Jody Dole is a Nikon Legend Behind the Lens.
Sticks. Stones. Shells. Bones. Not to mention glass, water and weeds. And, lately, boats. Anything he's interested in, anything that makes him curious. And, of course, anything a client hires him to photograph. All end up in Jody Dole's viewfinder.
His commercial images have appeared in national print advertising campaigns and editorial illustrations; on magazine covers and billboards; and television commercials.
Jody's personal work, which is often used in self-promotion material, stems from a combination of vision—"This will look great!"—and curiosity—"I wonder what this will look like?"
In fact, it was just that combination that launched his career. An art school graduate working in advertising and film production in New York City, he came in contact with a number of photographers and soon began to wonder what he could do with a camera. To find out, he rented a barn in Amagansett, Long Island, and photographed every day for nearly eight months. The subjects of his photographs were the common things he found at the seashore or bought at local flea markets. He shot against his own hand-painted backgrounds and used ScotchChrome 1000, a grainy film that he pushed four or five stops to make the grain even more prominent.
When he took the results to market, a career was born. One of the photos became the cover of the 1989 edition of Graphis Annual. American Photography Annual gave him ten pages. And when he showed the images at a New York City ad agency, the art director, about to begin a major campaign for Smirnoff, handed Jody a bottle of the distiller's vodka and said, "Why don't you experiment and see what you can come up with." What he came up with were photographs that made the Smirnoff campaign a worldwide sensation.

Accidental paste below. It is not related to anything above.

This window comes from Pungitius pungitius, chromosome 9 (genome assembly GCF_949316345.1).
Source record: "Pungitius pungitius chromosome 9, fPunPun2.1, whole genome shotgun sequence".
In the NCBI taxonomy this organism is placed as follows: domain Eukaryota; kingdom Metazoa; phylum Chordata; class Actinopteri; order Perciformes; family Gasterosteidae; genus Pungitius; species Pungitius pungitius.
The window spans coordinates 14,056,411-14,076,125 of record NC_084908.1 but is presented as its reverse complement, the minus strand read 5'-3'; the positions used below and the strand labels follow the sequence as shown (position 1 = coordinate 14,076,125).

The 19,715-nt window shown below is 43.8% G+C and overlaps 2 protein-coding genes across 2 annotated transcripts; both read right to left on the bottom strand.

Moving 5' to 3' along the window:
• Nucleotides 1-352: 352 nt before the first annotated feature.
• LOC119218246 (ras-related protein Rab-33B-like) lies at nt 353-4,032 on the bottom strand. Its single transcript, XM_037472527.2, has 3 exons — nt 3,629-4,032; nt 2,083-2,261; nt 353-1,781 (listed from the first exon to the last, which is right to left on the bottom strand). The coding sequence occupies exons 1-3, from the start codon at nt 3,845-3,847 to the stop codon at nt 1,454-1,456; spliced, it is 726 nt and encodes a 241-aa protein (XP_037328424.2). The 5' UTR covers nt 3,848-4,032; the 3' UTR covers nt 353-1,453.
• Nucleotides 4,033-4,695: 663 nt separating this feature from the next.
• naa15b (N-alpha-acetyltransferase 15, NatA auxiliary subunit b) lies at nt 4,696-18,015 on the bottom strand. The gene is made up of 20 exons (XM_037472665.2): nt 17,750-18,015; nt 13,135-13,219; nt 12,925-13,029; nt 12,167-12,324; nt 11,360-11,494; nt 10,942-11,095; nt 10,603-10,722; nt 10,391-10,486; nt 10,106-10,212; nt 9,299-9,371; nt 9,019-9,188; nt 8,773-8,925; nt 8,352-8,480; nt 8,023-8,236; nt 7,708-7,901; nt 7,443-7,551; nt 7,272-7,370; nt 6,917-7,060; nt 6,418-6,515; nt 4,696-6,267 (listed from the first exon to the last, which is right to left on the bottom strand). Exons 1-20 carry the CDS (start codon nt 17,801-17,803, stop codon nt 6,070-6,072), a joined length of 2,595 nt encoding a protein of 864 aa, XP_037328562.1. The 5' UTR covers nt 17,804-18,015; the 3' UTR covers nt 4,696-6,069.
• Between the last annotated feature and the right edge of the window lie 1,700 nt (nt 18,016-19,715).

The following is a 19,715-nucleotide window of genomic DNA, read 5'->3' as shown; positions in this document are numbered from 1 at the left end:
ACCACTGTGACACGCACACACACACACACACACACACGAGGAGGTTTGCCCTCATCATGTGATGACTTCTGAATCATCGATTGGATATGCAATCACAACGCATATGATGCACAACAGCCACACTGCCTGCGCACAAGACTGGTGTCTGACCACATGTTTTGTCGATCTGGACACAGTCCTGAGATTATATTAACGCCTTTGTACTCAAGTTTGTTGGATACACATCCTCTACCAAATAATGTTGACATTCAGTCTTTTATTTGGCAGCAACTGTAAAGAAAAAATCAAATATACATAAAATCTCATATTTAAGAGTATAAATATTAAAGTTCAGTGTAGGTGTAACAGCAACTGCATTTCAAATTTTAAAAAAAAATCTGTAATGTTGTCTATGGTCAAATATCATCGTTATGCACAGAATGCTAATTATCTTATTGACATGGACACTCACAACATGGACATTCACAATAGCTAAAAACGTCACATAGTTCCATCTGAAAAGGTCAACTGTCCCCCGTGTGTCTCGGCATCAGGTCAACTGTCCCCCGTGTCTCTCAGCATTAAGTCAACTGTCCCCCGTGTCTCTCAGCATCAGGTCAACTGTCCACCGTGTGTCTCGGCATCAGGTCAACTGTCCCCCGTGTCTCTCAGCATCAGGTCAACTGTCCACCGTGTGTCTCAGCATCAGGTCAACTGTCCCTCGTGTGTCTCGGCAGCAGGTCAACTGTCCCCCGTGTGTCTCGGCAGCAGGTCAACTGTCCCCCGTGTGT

He never looked back—mostly because he doesn't like to repeat himself. He's constantly experimenting, not only with new subjects but new ways of photographing them. Lighting, surfaces, settings, lenses, diffusion materials, cameras—everything's fair game for change and manipulation.
For instance, Jody was into digital photography before there were digital cameras, back when digital meant scanning a photograph and manipulating it in Photoshop. He loved "the maneuverability of the image"—the ability to apply imagination and make changes. When Nikon introduced its first digital SLR, the D1, Jody got one of the first ones available. "Digital is like having a magic carpet," he says.
And a commercial photographer needs one. "A lot of my career," Jody says, "has been a client saying, 'Here, take this bowling ball and make it look beautiful.' They have problems they need to have solved visually, and that becomes my job—to find something in those subjects, and a way of picturing them, that made them appealing." It's this challenge to his skill and his creativity that motivates his commercial images.